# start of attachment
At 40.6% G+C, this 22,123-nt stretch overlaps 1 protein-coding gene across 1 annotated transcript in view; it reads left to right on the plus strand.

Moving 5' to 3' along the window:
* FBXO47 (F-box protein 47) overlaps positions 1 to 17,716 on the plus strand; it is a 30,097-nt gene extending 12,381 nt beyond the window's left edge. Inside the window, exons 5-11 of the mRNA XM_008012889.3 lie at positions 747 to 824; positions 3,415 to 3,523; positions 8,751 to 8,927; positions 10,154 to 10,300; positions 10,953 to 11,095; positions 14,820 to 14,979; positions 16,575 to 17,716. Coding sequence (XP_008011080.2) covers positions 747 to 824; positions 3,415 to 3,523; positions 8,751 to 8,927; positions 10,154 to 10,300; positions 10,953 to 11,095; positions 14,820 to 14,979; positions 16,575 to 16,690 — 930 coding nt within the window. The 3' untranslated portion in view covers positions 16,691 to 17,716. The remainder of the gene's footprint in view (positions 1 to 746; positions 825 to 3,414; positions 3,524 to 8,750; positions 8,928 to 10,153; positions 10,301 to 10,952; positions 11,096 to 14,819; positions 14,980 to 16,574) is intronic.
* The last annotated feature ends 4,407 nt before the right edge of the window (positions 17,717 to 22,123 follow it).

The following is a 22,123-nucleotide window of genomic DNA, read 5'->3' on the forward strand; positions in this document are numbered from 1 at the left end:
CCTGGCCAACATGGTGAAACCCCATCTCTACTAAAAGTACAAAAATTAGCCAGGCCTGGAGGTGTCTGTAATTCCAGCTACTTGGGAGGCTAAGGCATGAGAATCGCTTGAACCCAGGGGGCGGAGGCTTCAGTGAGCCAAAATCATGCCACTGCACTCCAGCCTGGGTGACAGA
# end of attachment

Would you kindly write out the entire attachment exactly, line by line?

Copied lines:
At 40.6% G+C, this 22,123-nt stretch overlaps 1 protein-coding gene across 1 annotated transcript in view; it reads left to right on the plus strand.

Moving 5' to 3' along the window:
* FBXO47 (F-box protein 47) overlaps positions 1 to 17,716 on the plus strand; it is a 30,097-nt gene extending 12,381 nt beyond the window's left edge. Inside the window, exons 5-11 of the mRNA XM_008012889.3 lie at positions 747 to 824; positions 3,415 to 3,523; positions 8,751 to 8,927; positions 10,154 to 10,300; positions 10,953 to 11,095; positions 14,820 to 14,979; positions 16,575 to 17,716. Coding sequence (XP_008011080.2) covers positions 747 to 824; positions 3,415 to 3,523; positions 8,751 to 8,927; positions 10,154 to 10,300; positions 10,953 to 11,095; positions 14,820 to 14,979; positions 16,575 to 16,690 — 930 coding nt within the window. The 3' untranslated portion in view covers positions 16,691 to 17,716. The remainder of the gene's footprint in view (positions 1 to 746; positions 825 to 3,414; positions 3,524 to 8,750; positions 8,928 to 10,153; positions 10,301 to 10,952; positions 11,096 to 14,819; positions 14,980 to 16,574) is intronic.
* The last annotated feature ends 4,407 nt before the right edge of the window (positions 17,717 to 22,123 follow it).

The following is a 22,123-nucleotide window of genomic DNA, read 5'->3' on the forward strand; positions in this document are numbered from 1 at the left end:
CCTGGCCAACATGGTGAAACCCCATCTCTACTAAAAGTACAAAAATTAGCCAGGCCTGGAGGTGTCTGTAATTCCAGCTACTTGGGAGGCTAAGGCATGAGAATCGCTTGAACCCAGGGGGCGGAGGCTTCAGTGAGCCAAAATCATGCCACTGCACTCCAGCCTGGGTGACAGA